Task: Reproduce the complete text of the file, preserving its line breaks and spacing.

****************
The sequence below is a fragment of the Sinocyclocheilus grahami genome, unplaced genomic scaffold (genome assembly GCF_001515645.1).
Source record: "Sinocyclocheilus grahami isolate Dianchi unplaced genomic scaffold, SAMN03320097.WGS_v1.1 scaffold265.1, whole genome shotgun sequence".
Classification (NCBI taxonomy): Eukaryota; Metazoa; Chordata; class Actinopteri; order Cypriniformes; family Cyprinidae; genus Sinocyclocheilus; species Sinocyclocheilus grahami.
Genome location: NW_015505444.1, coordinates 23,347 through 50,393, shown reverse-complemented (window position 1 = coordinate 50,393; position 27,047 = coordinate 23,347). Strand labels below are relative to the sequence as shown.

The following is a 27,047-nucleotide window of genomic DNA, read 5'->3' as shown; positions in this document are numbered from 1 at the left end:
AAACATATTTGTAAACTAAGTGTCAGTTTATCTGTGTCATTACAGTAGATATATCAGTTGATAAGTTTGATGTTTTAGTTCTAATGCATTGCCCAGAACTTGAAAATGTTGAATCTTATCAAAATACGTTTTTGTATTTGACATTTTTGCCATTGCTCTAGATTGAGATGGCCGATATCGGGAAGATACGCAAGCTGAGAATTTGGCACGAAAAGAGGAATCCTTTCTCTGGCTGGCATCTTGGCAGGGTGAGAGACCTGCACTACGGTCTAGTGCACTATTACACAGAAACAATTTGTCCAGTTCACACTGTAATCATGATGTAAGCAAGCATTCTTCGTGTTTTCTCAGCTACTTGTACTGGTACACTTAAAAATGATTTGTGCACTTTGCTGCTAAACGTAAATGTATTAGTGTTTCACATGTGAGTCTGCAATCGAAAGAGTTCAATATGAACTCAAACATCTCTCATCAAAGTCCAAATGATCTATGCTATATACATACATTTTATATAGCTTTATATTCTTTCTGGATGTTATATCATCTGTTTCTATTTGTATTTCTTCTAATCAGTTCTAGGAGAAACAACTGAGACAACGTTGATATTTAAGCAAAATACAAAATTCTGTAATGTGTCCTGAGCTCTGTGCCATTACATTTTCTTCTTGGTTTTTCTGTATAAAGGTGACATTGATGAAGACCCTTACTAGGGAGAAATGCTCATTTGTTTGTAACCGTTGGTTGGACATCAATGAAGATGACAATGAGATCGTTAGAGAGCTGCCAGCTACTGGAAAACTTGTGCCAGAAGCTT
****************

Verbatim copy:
The sequence below is a fragment of the Sinocyclocheilus grahami genome, unplaced genomic scaffold (genome assembly GCF_001515645.1).
Source record: "Sinocyclocheilus grahami isolate Dianchi unplaced genomic scaffold, SAMN03320097.WGS_v1.1 scaffold265.1, whole genome shotgun sequence".
Classification (NCBI taxonomy): Eukaryota; Metazoa; Chordata; class Actinopteri; order Cypriniformes; family Cyprinidae; genus Sinocyclocheilus; species Sinocyclocheilus grahami.
Genome location: NW_015505444.1, coordinates 23,347 through 50,393, shown reverse-complemented (window position 1 = coordinate 50,393; position 27,047 = coordinate 23,347). Strand labels below are relative to the sequence as shown.

The following is a 27,047-nucleotide window of genomic DNA, read 5'->3' as shown; positions in this document are numbered from 1 at the left end:
AAACATATTTGTAAACTAAGTGTCAGTTTATCTGTGTCATTACAGTAGATATATCAGTTGATAAGTTTGATGTTTTAGTTCTAATGCATTGCCCAGAACTTGAAAATGTTGAATCTTATCAAAATACGTTTTTGTATTTGACATTTTTGCCATTGCTCTAGATTGAGATGGCCGATATCGGGAAGATACGCAAGCTGAGAATTTGGCACGAAAAGAGGAATCCTTTCTCTGGCTGGCATCTTGGCAGGGTGAGAGACCTGCACTACGGTCTAGTGCACTATTACACAGAAACAATTTGTCCAGTTCACACTGTAATCATGATGTAAGCAAGCATTCTTCGTGTTTTCTCAGCTACTTGTACTGGTACACTTAAAAATGATTTGTGCACTTTGCTGCTAAACGTAAATGTATTAGTGTTTCACATGTGAGTCTGCAATCGAAAGAGTTCAATATGAACTCAAACATCTCTCATCAAAGTCCAAATGATCTATGCTATATACATACATTTTATATAGCTTTATATTCTTTCTGGATGTTATATCATCTGTTTCTATTTGTATTTCTTCTAATCAGTTCTAGGAGAAACAACTGAGACAACGTTGATATTTAAGCAAAATACAAAATTCTGTAATGTGTCCTGAGCTCTGTGCCATTACATTTTCTTCTTGGTTTTTCTGTATAAAGGTGACATTGATGAAGACCCTTACTAGGGAGAAATGCTCATTTGTTTGTAACCGTTGGTTGGACATCAATGAAGATGACAATGAGATCGTTAGAGAGCTGCCAGCTACTGGAAAACTTGTGCCAGAAGCTT